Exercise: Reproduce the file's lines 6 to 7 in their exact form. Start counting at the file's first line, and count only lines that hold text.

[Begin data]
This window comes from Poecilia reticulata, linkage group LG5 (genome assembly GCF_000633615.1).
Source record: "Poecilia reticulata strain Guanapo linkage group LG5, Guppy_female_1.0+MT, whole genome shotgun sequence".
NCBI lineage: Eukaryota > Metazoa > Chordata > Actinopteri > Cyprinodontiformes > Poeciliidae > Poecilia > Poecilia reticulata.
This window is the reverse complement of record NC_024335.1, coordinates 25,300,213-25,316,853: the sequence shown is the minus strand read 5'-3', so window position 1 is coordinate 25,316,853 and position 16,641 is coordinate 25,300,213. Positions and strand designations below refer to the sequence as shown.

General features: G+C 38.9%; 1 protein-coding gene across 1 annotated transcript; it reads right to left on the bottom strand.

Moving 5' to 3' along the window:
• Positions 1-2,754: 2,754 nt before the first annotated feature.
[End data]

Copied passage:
Moving 5' to 3' along the window:
• Positions 1-2,754: 2,754 nt before the first annotated feature.